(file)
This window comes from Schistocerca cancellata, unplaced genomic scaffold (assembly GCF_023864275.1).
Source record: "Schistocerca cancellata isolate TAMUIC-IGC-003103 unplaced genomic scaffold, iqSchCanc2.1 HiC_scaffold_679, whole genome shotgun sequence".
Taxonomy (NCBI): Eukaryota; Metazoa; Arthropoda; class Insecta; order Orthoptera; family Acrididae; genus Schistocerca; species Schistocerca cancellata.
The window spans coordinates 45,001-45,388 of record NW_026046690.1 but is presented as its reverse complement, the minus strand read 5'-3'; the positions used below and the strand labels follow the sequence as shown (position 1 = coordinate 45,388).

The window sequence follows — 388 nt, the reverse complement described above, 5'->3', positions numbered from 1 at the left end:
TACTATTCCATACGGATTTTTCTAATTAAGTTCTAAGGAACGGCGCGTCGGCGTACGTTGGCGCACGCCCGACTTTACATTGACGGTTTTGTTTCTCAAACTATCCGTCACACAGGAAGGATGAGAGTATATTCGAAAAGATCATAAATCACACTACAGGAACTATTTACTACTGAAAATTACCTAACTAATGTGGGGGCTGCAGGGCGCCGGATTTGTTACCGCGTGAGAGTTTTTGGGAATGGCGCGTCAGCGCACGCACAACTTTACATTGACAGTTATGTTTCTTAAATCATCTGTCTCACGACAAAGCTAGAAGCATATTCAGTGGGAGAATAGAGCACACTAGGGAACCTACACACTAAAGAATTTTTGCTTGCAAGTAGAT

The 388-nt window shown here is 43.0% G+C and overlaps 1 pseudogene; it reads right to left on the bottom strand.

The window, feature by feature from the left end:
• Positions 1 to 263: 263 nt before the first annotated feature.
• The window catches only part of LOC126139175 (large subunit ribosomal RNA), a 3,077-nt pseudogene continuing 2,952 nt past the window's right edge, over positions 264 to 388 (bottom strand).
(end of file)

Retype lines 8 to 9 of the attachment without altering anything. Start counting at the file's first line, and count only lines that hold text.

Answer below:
The window, feature by feature from the left end:
• Positions 1 to 263: 263 nt before the first annotated feature.